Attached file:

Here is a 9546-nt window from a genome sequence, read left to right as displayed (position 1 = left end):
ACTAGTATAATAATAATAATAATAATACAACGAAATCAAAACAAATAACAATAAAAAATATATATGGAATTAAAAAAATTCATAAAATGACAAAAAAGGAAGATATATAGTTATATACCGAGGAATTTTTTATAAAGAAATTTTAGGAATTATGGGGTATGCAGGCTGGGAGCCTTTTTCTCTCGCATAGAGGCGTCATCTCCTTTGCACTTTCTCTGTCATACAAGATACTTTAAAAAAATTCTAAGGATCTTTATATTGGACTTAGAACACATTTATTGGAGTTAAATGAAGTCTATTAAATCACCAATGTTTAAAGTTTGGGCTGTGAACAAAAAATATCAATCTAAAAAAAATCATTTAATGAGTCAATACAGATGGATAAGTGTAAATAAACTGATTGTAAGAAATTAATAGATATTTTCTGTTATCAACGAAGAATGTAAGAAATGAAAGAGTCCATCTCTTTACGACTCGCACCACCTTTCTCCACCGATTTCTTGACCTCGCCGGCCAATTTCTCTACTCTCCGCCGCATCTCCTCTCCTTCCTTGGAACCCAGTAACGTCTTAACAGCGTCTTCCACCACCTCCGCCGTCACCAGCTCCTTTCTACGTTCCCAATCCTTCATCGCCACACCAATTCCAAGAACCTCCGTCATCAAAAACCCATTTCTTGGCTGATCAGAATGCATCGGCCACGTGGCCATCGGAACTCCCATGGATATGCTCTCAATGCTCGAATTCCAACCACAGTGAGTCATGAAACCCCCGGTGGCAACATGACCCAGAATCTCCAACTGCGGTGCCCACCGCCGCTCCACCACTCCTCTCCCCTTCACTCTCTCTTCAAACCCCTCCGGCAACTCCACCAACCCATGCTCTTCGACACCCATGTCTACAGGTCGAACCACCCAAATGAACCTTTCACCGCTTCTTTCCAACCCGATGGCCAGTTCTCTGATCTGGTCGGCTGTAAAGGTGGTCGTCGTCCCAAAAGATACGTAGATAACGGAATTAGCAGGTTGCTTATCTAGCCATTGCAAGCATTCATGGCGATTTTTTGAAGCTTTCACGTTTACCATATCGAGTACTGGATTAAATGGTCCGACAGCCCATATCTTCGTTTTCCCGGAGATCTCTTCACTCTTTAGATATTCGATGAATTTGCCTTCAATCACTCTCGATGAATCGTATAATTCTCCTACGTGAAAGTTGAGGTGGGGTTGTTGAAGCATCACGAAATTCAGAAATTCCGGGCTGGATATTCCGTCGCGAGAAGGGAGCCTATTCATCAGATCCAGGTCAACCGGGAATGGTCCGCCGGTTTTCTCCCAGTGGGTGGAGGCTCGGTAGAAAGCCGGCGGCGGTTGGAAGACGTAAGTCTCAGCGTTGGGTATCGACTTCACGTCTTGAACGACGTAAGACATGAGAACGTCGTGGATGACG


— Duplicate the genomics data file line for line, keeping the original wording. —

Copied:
Here is a 9546-nt window from a genome sequence, read left to right as displayed (position 1 = left end):
ACTAGTATAATAATAATAATAATAATACAACGAAATCAAAACAAATAACAATAAAAAATATATATGGAATTAAAAAAATTCATAAAATGACAAAAAAGGAAGATATATAGTTATATACCGAGGAATTTTTTATAAAGAAATTTTAGGAATTATGGGGTATGCAGGCTGGGAGCCTTTTTCTCTCGCATAGAGGCGTCATCTCCTTTGCACTTTCTCTGTCATACAAGATACTTTAAAAAAATTCTAAGGATCTTTATATTGGACTTAGAACACATTTATTGGAGTTAAATGAAGTCTATTAAATCACCAATGTTTAAAGTTTGGGCTGTGAACAAAAAATATCAATCTAAAAAAAATCATTTAATGAGTCAATACAGATGGATAAGTGTAAATAAACTGATTGTAAGAAATTAATAGATATTTTCTGTTATCAACGAAGAATGTAAGAAATGAAAGAGTCCATCTCTTTACGACTCGCACCACCTTTCTCCACCGATTTCTTGACCTCGCCGGCCAATTTCTCTACTCTCCGCCGCATCTCCTCTCCTTCCTTGGAACCCAGTAACGTCTTAACAGCGTCTTCCACCACCTCCGCCGTCACCAGCTCCTTTCTACGTTCCCAATCCTTCATCGCCACACCAATTCCAAGAACCTCCGTCATCAAAAACCCATTTCTTGGCTGATCAGAATGCATCGGCCACGTGGCCATCGGAACTCCCATGGATATGCTCTCAATGCTCGAATTCCAACCACAGTGAGTCATGAAACCCCCGGTGGCAACATGACCCAGAATCTCCAACTGCGGTGCCCACCGCCGCTCCACCACTCCTCTCCCCTTCACTCTCTCTTCAAACCCCTCCGGCAACTCCACCAACCCATGCTCTTCGACACCCATGTCTACAGGTCGAACCACCCAAATGAACCTTTCACCGCTTCTTTCCAACCCGATGGCCAGTTCTCTGATCTGGTCGGCTGTAAAGGTGGTCGTCGTCCCAAAAGATACGTAGATAACGGAATTAGCAGGTTGCTTATCTAGCCATTGCAAGCATTCATGGCGATTTTTTGAAGCTTTCACGTTTACCATATCGAGTACTGGATTAAATGGTCCGACAGCCCATATCTTCGTTTTCCCGGAGATCTCTTCACTCTTTAGATATTCGATGAATTTGCCTTCAATCACTCTCGATGAATCGTATAATTCTCCTACGTGAAAGTTGAGGTGGGGTTGTTGAAGCATCACGAAATTCAGAAATTCCGGGCTGGATATTCCGTCGCGAGAAGGGAGCCTATTCATCAGATCCAGGTCAACCGGGAATGGTCCGCCGGTTTTCTCCCAGTGGGTGGAGGCTCGGTAGAAAGCCGGCGGCGGTTGGAAGACGTAAGTCTCAGCGTTGGGTATCGACTTCACGTCTTGAACGACGTAAGACATGAGAACGTCGTGGATGACG